Crisis team saw no grounds to apprehend Moss before he killed girl

‘We sat in the car after and I said, ‘Did we miss anything?’ an officer testified Thursday. ‘Y no. There was nothing, legally, that we could have (apprehended) him’

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Warning: this story contains disturbing details, including references to suicide, domestic abuse and violence against children.

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A psychiatric nurse and two police officers who assessed David Moss hours before he killed a seven-year-old girl testified Thursday that Moss didn’t show signs that he posed an imminent danger.

Edmonton’s Police and Crisis Team (PACT) registered nurse Felistas Takawira went to Moss’s home with two constables on the afternoon of May 18, 2020 — the same day Moss attacked and killed Bella Rose Desrosiers in her home. The girl’s mother had brought Moss there with the intention of driving him to the hospital, concerned that he was suicidal.

Moss says he’s not criminally responsible for Bella’s death, claiming he killed her in a psychotic state linked to a brain injury.

PACT pairs up officers with mental-health professionals to respond to people in crisis and help connect them to resources — or, if they’re a threat to themselves or others, they can be apprehended under Alberta’s Mental Health Act.

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The three members of PACT spent about an hour with Moss that day, and all said they couldn’t see grounds for an apprehension.

Takawira, who has more than 20 years experience as a psychiatric nurse, said PACT got involved after Moss’s wife reported he was behaving “bizarrely” and had made threats to kill himself. Court has previously heard that Moss also threatened to kill his wife, and she and their four children were staying elsewhere.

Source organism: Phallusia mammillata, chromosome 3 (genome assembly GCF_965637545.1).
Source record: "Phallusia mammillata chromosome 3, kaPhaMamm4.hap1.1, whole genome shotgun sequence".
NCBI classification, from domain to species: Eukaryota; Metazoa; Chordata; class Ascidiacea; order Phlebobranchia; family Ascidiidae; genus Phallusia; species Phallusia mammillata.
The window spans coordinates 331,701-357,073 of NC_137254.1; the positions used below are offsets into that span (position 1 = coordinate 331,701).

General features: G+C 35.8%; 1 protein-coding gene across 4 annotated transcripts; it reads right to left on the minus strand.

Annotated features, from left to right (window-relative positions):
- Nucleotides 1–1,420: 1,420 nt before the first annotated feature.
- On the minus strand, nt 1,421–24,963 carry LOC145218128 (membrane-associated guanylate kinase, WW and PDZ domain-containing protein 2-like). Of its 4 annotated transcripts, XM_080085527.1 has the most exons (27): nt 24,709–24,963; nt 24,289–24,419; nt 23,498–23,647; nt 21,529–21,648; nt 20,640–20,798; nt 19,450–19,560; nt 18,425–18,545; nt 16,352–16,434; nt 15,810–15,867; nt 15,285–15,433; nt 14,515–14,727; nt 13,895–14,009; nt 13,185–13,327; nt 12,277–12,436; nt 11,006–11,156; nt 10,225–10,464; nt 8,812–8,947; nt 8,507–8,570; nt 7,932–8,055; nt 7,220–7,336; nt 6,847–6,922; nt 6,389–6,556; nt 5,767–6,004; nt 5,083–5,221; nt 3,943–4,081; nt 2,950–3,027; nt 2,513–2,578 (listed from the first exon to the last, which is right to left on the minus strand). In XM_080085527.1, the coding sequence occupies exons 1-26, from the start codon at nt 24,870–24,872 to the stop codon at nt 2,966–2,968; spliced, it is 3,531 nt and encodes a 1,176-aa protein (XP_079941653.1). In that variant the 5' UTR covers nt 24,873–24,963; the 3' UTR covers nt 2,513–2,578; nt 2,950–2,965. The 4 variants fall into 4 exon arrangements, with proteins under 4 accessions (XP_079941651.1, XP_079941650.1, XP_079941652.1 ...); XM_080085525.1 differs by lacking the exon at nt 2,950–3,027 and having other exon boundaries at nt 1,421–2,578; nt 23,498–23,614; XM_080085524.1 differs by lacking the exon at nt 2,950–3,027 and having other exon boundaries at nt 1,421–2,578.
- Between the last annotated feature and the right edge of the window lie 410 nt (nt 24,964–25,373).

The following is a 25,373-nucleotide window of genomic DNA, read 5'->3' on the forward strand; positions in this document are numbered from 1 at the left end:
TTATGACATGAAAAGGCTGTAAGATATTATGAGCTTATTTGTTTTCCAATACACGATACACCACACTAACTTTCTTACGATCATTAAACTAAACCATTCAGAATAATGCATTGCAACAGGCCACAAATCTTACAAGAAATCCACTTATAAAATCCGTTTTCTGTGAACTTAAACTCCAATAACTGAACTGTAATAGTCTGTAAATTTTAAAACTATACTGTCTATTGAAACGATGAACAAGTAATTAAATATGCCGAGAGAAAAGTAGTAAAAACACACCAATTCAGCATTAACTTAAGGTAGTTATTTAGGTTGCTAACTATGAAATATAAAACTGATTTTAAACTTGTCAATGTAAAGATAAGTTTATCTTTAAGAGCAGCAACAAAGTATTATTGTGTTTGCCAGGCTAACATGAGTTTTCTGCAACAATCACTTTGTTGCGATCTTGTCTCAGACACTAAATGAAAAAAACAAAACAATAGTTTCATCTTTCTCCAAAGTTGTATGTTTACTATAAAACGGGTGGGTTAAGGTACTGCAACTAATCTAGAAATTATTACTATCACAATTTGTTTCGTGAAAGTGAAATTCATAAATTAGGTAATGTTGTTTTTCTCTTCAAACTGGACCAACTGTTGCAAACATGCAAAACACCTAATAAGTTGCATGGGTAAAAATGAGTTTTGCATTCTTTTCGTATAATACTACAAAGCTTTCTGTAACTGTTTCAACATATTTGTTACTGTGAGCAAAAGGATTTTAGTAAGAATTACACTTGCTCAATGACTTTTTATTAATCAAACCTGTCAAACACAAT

The nurse testified that when she spoke with Moss, he described an “awakening” he’d had five days earlier, which she believed was likely a psychotic episode.

“He described having seen all sorts of images and signs everywhere during the awakening. As per my report at that time, he said he’d returned to reality and he was no longer having these experiences.”

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Takawira said Moss expressed being stressed about his marital problems, but he was co-operative and calm during their conversation, and he didn’t seem to be having paranoid thoughts or experiencing active psychosis.

“He told me that he was stressed, upset and scared… We talked about having chronic feelings of loneliness, wanting to stay positive but feeling scared.”

Moss said his thoughts about harming his wife had been limited to his “awakening,” and that was over.

EPS Const. Natasha Brinkmann said she also didn’t see any red flags.

“He was very lucid, and he minimized the entire situation, led us to believe that he was not going to hurt anyone,” she said, describing Takawira’s assessment as “excessively thorough” and the nurse specifically asked whether he was going to hurt his family members.

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“He said ‘No, I would never hurt my children, I would hurt myself before I hurt my children.’”

Asked by the Crown if she had safety concerns about Moss, Brinkmann said, “Sadly, no.”

“We sat in the car after and I said, ‘Did we miss anything?’ Y no. There was nothing, legally, that we could have (apprehended) him.”

The assessment ended with Takawira making an appointment for Moss to see a psychiatrist that afternoon. An acquaintance who had come to the house earlier that day to check on Moss agreed to drive him there.

But after PACT left, the man testified that Moss accused him of being “negative” and told him to leave, that he didn’t want to go to the appointment after all.

The trial is scheduled to continue Monday.


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